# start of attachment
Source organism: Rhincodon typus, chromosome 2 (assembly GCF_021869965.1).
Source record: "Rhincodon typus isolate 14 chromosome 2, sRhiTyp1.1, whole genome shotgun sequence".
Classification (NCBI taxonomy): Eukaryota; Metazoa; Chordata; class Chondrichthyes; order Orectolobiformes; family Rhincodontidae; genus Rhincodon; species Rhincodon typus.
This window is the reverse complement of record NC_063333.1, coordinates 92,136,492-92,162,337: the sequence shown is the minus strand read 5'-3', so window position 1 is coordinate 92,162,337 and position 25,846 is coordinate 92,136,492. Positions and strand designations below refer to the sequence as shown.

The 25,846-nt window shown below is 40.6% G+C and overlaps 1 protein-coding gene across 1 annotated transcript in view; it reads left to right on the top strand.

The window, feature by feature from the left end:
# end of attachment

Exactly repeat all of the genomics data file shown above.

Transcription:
Source organism: Rhincodon typus, chromosome 2 (assembly GCF_021869965.1).
Source record: "Rhincodon typus isolate 14 chromosome 2, sRhiTyp1.1, whole genome shotgun sequence".
Classification (NCBI taxonomy): Eukaryota; Metazoa; Chordata; class Chondrichthyes; order Orectolobiformes; family Rhincodontidae; genus Rhincodon; species Rhincodon typus.
This window is the reverse complement of record NC_063333.1, coordinates 92,136,492-92,162,337: the sequence shown is the minus strand read 5'-3', so window position 1 is coordinate 92,162,337 and position 25,846 is coordinate 92,136,492. Positions and strand designations below refer to the sequence as shown.

The 25,846-nt window shown below is 40.6% G+C and overlaps 1 protein-coding gene across 1 annotated transcript in view; it reads left to right on the top strand.

The window, feature by feature from the left end: